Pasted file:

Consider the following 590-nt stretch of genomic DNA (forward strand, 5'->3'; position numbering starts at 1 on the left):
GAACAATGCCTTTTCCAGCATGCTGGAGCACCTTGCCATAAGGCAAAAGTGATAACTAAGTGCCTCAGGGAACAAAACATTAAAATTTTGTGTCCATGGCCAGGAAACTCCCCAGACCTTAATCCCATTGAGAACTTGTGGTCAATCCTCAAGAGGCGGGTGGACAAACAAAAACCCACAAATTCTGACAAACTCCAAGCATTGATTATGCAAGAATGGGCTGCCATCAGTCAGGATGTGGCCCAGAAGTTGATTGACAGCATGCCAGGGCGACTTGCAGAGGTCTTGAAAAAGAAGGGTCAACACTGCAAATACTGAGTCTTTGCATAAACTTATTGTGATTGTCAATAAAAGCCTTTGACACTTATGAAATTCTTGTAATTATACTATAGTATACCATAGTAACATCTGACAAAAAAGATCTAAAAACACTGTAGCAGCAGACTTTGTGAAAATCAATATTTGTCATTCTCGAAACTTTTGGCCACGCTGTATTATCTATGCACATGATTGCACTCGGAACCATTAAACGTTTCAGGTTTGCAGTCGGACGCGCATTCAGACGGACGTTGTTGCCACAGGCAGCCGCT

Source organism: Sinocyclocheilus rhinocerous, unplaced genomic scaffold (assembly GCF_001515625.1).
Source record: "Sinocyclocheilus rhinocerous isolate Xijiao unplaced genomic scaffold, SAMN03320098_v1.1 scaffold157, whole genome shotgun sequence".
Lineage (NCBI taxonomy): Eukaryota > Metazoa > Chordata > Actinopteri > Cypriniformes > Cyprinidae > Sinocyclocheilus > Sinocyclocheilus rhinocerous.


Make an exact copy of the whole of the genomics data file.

Consider the following 590-nt stretch of genomic DNA (forward strand, 5'->3'; position numbering starts at 1 on the left):
GAACAATGCCTTTTCCAGCATGCTGGAGCACCTTGCCATAAGGCAAAAGTGATAACTAAGTGCCTCAGGGAACAAAACATTAAAATTTTGTGTCCATGGCCAGGAAACTCCCCAGACCTTAATCCCATTGAGAACTTGTGGTCAATCCTCAAGAGGCGGGTGGACAAACAAAAACCCACAAATTCTGACAAACTCCAAGCATTGATTATGCAAGAATGGGCTGCCATCAGTCAGGATGTGGCCCAGAAGTTGATTGACAGCATGCCAGGGCGACTTGCAGAGGTCTTGAAAAAGAAGGGTCAACACTGCAAATACTGAGTCTTTGCATAAACTTATTGTGATTGTCAATAAAAGCCTTTGACACTTATGAAATTCTTGTAATTATACTATAGTATACCATAGTAACATCTGACAAAAAAGATCTAAAAACACTGTAGCAGCAGACTTTGTGAAAATCAATATTTGTCATTCTCGAAACTTTTGGCCACGCTGTATTATCTATGCACATGATTGCACTCGGAACCATTAAACGTTTCAGGTTTGCAGTCGGACGCGCATTCAGACGGACGTTGTTGCCACAGGCAGCCGCT

Source organism: Sinocyclocheilus rhinocerous, unplaced genomic scaffold (assembly GCF_001515625.1).
Source record: "Sinocyclocheilus rhinocerous isolate Xijiao unplaced genomic scaffold, SAMN03320098_v1.1 scaffold157, whole genome shotgun sequence".
Lineage (NCBI taxonomy): Eukaryota > Metazoa > Chordata > Actinopteri > Cypriniformes > Cyprinidae > Sinocyclocheilus > Sinocyclocheilus rhinocerous.